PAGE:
Any implementation of new technology on the scale of Healthcare.gov is bound to run into problems. Unfortunately, now that some time has passed, it seems like the site’s troubles may not have just been your run of the mill, version 1.0 bugs. Get out your party hats, “Big Government” haters.
Citizens looking to sign up for health insurance on the new site may have been hoping that it would shrug off the glitches after an initial surge in traffic, but if you’re expecting the site to run smoothly once traffic dies down, you may be out of luck. A team of IT analysts assembled over at Reuters has come up with the conclusion that, no matter what you do to try and fix it, the fundamental way the site works is poorly designed.
When a website, or really any kind of software, is designed, it’s best to make sure as little as possible is going on at any given time, so that you don’t overload the system with random tasks. Healthcare.gov’s problem isn’t that there are too many users on it at a given time. The problem is that developers allowed each user’s connection to do too much at once every time the “submit” button is clicked.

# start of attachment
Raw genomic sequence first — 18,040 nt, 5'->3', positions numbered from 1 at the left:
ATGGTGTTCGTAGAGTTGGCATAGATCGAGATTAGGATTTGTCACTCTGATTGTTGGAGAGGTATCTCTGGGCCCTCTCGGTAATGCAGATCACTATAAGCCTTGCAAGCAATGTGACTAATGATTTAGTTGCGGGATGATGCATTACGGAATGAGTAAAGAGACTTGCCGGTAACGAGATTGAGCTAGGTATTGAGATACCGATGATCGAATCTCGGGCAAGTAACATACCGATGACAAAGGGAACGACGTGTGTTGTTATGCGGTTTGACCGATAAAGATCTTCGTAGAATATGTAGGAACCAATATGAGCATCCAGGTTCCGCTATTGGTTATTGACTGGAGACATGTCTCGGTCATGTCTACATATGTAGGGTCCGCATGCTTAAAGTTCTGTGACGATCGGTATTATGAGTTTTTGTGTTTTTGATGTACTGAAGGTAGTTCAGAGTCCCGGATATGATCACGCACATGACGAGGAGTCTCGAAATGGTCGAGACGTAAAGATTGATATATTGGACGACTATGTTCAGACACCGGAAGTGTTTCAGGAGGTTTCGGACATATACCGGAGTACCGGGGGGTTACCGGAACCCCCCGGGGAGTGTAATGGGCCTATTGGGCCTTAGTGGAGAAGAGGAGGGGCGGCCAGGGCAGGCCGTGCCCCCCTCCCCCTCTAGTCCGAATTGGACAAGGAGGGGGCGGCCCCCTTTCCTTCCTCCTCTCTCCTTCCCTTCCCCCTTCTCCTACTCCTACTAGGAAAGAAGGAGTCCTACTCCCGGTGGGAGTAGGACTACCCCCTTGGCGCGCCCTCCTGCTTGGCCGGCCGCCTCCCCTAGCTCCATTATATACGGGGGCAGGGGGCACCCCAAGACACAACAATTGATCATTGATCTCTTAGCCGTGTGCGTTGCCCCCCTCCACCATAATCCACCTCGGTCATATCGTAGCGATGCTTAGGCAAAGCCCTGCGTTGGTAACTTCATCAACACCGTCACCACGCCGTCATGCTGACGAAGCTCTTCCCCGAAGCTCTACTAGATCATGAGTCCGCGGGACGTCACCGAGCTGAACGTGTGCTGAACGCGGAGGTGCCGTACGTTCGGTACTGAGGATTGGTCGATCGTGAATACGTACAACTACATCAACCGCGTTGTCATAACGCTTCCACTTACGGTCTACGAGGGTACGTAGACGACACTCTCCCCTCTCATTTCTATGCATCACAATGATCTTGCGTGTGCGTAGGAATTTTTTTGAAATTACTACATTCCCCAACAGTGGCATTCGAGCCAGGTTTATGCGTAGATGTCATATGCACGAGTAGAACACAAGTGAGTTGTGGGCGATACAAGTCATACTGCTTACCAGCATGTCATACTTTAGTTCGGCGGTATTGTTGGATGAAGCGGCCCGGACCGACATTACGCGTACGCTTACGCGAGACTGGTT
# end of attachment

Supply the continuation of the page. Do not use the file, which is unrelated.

The analysts found that each time a user submitted their application, as many as 92 different processes began streaming sometimes massive amounts of data back and forth between the user’s computer and the site’s servers. Go ahead. Even on your massively fast, modern computer, try to do 92 separate data intensive things at once. Don’t worry, you can finish reading after you reboot.
Adding more servers is unlikely to alleviate the problem, due to the software’s unintentional creation of overwhelming demand for resources, and tech support’s hands are basically tied. At least they’re used to everyone hating them. We can only hope that the design issues can be addressed before the health program’s open enrollment ends on March 31st.
Otherwise, those who don’t trust the government to do anything right will have a whole bag of “I told you so’s” for us, and that would be the worst.
- Obama didn’t realize his software engineers had made a mess
- At least the site is running at all during the shutdown
- The CDC is not so luck, and either are we with this reported salmonella outbreak